The Tenth Head: Theatre Review

The play, “The Tenth Head”, written by Vinay Kumar KJ, directed by Veenapani Chawla, and staged by Adishakti Laboratory and Theatre Art Research, Puduchery, has a very interesting central premise: that all the heads of Ravana are not alike, and that the tenth head is quite different from the other nine.
Intrigued by this, I went to watch the staging at Ranga Shankara, on the 18th of February, 2014. I found myself both interested and puzzled at different times during the play.
The on-again-off-again power situation took its toll on Ranga Shankara’s usual punctuality, and the play started a little late, with Virginia Rodrigues announcing that they hoped the power would last through the 1 hr 15 minute show…which it luckily did (they did not have a generator backup.)
Vinay Kumar KJ  played the role of the tenth head of Ravana, the chief antagonist of the Ramayana. In the words of the director, the tenth head becomes a metaphor for the tension between the individual and the collective..surely a friction that every Indian, torn between the traditional importance assigned to the family and the moder stress on the individual, can identify with.
In folklore, Ravana is depicted as having ten heads, and as the poay proceeds, it’s clear that the tenth head is different from the other nine, who are individual only in representing the navarasas or nine emotions. The tenth head also feels that nine heads on a shoulder would be symmetrical, the tenth would spoil the symmetry.
Vinay’s mastery of the art of movement and depiction of expression is excellent.  He emoted, clearly (often in mime, and only with one song and a few words) the different heads, and what the tenth wants to do, and how he works it out. The tenth head makes a film on the other nine heads, and also asks for the help of three artists in his quest for symmetry …help that is, ultimately, not given.
The play is a multimedia projection and the projections, on several white screens, were extremely impressive, especially the finale! Take a bow, Anoop Davis, and Apoorva Mathur!
Apart from this, the cast who also played the artists, are superb musicians; the chenda (Malayalam drum) was played by Suresh Kaliyath, Nimmy Raphae  gave the vocals and played the mizhavu, a pot drum, and Arvind Rane on the Edikkya. One particular tableau had a very long session on both percussion instruments while the tenth head dealt with the other nine. The Malayalm theatre touch was very pronounced throughout the play in the miming of the tenth head and the music of the artists; I was strongly reminded, in fact, of Kathakali dancers’ emoting of various mythological characters.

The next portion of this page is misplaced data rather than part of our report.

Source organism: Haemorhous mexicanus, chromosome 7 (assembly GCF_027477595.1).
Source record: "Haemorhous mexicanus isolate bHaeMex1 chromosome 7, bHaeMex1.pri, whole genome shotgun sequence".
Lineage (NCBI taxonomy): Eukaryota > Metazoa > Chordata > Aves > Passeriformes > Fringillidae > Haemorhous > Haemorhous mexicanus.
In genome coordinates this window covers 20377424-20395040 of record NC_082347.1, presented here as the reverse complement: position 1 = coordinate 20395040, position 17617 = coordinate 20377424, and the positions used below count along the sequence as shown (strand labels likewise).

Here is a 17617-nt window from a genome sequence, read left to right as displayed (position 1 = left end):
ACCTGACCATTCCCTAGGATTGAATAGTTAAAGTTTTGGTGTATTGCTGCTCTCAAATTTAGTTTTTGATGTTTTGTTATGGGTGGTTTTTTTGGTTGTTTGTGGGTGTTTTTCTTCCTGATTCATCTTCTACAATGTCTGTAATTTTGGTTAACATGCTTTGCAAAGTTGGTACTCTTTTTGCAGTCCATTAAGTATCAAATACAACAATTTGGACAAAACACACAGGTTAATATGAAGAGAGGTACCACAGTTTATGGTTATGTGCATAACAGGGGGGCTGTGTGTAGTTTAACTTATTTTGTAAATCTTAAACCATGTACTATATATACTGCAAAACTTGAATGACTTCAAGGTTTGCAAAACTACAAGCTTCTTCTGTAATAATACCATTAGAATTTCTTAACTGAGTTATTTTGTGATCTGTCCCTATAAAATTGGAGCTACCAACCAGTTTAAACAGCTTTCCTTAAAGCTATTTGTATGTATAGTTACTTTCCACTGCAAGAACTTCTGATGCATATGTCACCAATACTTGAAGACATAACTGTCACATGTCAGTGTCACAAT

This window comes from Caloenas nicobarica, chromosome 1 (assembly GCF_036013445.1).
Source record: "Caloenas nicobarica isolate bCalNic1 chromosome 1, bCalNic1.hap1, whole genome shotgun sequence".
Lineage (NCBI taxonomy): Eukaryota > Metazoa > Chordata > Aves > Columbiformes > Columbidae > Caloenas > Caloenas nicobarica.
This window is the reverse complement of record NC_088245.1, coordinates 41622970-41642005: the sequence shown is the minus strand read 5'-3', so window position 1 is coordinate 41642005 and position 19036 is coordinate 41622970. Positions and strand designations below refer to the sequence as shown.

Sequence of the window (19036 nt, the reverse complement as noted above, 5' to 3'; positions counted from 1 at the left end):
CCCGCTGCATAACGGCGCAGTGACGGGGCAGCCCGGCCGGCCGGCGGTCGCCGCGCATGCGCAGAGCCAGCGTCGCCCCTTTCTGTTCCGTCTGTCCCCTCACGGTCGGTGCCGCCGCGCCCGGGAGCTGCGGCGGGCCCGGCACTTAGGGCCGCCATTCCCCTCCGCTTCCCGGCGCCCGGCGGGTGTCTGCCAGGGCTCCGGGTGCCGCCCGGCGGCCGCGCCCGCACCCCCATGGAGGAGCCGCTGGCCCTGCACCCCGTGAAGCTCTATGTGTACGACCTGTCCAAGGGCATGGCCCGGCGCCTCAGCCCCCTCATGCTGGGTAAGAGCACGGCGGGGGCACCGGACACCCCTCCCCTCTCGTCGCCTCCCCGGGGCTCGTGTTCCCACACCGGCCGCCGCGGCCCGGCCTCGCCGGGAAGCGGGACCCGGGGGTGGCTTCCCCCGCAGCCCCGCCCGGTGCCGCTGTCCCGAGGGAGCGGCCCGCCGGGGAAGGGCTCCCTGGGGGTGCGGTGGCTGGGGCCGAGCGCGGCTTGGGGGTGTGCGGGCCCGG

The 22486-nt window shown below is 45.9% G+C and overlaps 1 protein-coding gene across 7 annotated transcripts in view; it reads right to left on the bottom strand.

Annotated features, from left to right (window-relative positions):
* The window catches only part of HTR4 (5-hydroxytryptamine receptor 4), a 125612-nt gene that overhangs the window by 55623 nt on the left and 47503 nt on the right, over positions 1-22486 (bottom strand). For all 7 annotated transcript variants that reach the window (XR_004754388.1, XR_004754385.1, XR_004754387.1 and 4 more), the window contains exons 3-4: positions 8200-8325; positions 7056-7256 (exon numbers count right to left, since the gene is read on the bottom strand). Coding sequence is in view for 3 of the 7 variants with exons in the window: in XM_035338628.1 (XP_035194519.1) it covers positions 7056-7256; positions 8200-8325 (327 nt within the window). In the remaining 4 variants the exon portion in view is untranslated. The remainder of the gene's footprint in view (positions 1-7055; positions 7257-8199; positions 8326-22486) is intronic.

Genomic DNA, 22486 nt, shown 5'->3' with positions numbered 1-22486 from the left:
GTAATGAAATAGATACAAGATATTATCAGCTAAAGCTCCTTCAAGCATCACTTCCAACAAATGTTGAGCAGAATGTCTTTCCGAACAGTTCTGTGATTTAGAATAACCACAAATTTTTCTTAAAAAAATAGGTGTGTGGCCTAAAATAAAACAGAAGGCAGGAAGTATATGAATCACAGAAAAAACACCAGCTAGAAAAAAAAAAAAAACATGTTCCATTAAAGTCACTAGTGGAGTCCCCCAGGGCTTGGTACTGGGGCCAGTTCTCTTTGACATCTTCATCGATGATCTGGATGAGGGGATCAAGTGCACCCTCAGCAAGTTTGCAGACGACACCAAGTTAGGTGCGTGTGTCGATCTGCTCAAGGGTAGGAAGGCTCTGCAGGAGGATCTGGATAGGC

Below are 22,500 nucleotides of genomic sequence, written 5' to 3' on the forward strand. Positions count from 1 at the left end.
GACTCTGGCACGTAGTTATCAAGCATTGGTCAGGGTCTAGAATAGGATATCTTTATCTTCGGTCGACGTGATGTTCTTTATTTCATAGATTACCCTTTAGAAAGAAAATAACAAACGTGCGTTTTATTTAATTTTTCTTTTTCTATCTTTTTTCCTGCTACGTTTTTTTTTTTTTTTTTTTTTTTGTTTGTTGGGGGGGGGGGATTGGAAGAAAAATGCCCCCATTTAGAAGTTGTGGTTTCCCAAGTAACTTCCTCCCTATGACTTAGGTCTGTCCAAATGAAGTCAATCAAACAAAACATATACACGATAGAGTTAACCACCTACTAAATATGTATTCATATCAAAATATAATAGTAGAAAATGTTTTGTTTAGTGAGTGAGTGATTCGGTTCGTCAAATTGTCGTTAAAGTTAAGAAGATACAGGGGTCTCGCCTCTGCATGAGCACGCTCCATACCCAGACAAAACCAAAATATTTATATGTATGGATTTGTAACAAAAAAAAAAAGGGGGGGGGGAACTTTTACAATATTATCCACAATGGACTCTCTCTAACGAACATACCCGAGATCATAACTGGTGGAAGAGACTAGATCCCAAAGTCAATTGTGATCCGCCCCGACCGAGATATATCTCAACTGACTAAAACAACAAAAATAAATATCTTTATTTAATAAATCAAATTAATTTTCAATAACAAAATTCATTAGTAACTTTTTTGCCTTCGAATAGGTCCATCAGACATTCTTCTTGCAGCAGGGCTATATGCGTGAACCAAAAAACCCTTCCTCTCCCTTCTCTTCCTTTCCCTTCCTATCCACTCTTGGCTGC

The costumes by Upasana Auroville were all in black, and all the more striking because of that. The light design was, again, by Vinay, and the lights were operated by Anoop Davis.. a job well done. Stage properties were numerous, and sometimes baffling; I could not really understand the sequence with a tennis ball, or the piece of rope. 
The direction of a play is at its most effective when it is unobtrusive, and this was certainly true of this staging. Vinay and the animation had commanding presences on the stage. 
Though the thread of the different tableaus was a little tough to follow,and I felt that they could have been tightened a little more (and the play, possibly, brought down to 60 from 75+ minutes), the group provided an excellent brochure, reading which,post the play, helped me understand it much better.
However, the grouse that I have is that the cast and crew were not introduced at all after the play. If we have spent 75 minutes watching a play, we’d like to spend a little extra time knowing who’s who! 
All in all, a good play to watch; though the thread may be a little abstruse, at times, the virtuosity of the cast and crew is undeniable, and I had a very enjoyable evening.
The play is being staged tomorrow (20th Feb 2014)  as well, and then the group is staging “Nidrathwam” on Thursday, the 21st of February. More power to this talented theatre group from Pondicherry!

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